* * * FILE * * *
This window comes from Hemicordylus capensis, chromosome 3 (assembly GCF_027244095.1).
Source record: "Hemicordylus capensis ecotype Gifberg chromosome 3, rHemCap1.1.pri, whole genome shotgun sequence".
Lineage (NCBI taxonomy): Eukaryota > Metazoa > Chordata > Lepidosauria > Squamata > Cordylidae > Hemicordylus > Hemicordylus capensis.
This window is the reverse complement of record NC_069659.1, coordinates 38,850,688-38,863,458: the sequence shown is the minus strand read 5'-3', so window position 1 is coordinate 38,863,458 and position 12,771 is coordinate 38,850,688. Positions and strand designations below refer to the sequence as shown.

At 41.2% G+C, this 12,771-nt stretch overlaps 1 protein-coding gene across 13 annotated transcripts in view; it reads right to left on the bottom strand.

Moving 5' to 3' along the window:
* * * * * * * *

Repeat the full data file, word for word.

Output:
This window comes from Hemicordylus capensis, chromosome 3 (assembly GCF_027244095.1).
Source record: "Hemicordylus capensis ecotype Gifberg chromosome 3, rHemCap1.1.pri, whole genome shotgun sequence".
Lineage (NCBI taxonomy): Eukaryota > Metazoa > Chordata > Lepidosauria > Squamata > Cordylidae > Hemicordylus > Hemicordylus capensis.
This window is the reverse complement of record NC_069659.1, coordinates 38,850,688-38,863,458: the sequence shown is the minus strand read 5'-3', so window position 1 is coordinate 38,863,458 and position 12,771 is coordinate 38,850,688. Positions and strand designations below refer to the sequence as shown.

At 41.2% G+C, this 12,771-nt stretch overlaps 1 protein-coding gene across 13 annotated transcripts in view; it reads right to left on the bottom strand.

Moving 5' to 3' along the window: